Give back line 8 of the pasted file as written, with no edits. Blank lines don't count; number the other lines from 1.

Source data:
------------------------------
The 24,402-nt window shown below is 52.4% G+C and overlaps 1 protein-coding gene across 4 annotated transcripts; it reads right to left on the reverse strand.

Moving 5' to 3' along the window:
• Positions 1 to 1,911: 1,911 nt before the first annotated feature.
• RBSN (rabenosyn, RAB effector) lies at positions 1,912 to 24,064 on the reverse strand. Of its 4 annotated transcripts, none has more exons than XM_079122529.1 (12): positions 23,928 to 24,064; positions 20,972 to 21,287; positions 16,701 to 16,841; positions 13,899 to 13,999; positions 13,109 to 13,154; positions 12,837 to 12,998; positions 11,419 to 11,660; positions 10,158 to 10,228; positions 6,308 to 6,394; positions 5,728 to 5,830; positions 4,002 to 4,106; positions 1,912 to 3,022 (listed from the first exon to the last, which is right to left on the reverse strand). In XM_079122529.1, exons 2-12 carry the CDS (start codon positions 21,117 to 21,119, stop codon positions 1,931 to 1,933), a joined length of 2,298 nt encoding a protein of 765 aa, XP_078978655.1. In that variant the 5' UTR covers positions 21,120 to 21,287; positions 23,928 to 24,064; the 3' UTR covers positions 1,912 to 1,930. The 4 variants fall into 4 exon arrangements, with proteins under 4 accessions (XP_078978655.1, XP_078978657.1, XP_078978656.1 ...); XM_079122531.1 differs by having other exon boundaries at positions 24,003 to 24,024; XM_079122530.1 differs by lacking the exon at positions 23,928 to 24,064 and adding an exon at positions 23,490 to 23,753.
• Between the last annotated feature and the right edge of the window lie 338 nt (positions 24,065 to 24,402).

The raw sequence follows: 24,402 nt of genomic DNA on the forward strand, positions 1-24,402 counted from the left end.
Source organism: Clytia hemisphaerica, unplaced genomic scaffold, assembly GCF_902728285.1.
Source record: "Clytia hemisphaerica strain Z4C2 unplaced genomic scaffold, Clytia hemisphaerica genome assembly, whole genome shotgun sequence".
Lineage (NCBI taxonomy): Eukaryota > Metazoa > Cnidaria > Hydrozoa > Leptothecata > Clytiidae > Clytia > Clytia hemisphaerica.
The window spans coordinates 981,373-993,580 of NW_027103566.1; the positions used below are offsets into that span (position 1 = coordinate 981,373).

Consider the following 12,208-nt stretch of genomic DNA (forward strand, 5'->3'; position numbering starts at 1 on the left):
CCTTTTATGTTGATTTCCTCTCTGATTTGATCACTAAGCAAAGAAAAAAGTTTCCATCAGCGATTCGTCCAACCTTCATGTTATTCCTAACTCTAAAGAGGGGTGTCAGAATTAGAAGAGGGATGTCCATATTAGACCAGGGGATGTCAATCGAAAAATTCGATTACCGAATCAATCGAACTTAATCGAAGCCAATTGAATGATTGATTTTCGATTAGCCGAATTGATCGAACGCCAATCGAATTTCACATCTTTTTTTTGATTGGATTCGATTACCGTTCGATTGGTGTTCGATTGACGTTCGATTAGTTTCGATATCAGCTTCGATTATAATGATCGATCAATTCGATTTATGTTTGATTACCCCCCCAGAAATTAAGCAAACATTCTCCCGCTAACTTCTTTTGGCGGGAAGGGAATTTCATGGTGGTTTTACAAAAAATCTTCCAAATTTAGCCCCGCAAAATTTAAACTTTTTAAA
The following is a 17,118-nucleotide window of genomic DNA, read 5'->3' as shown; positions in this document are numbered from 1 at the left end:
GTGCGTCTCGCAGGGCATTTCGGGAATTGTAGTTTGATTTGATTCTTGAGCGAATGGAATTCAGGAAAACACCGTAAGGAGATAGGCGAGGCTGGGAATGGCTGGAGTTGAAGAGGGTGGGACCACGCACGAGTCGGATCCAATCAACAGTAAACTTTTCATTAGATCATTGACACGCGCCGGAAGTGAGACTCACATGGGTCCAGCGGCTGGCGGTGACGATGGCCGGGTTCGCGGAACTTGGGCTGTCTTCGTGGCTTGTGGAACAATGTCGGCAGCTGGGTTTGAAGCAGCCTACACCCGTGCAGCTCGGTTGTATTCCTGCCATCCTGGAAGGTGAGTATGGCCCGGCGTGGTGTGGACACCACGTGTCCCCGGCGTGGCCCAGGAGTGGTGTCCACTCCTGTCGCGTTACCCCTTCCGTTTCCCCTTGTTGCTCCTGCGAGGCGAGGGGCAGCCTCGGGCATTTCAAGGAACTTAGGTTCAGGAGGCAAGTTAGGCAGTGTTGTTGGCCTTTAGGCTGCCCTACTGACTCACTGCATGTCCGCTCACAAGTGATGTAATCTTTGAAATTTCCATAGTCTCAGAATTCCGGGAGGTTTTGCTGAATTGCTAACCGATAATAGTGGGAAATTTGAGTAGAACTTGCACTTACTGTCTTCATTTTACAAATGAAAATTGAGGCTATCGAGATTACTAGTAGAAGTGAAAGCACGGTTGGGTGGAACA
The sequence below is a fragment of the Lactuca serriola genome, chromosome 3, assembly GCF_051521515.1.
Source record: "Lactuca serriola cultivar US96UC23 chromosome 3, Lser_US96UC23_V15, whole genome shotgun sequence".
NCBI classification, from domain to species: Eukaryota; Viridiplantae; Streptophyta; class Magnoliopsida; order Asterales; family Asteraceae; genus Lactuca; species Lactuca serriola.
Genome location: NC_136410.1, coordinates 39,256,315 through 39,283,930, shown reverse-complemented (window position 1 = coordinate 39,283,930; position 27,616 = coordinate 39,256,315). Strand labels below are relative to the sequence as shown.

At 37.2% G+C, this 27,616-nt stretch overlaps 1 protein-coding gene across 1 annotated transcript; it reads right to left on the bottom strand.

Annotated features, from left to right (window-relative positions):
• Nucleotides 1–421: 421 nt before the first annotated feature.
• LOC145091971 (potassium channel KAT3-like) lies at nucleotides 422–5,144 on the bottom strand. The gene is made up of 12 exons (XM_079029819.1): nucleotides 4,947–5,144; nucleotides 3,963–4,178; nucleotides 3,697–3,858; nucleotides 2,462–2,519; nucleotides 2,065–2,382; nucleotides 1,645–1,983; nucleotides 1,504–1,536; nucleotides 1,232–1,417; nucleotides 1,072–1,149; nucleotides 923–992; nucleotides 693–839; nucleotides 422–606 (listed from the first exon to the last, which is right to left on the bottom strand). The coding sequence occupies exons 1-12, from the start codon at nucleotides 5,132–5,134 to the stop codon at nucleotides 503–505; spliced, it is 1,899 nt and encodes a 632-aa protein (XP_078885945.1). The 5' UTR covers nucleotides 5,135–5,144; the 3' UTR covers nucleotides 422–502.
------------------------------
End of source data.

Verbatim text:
Source record: "Clytia hemisphaerica strain Z4C2 unplaced genomic scaffold, Clytia hemisphaerica genome assembly, whole genome shotgun sequence".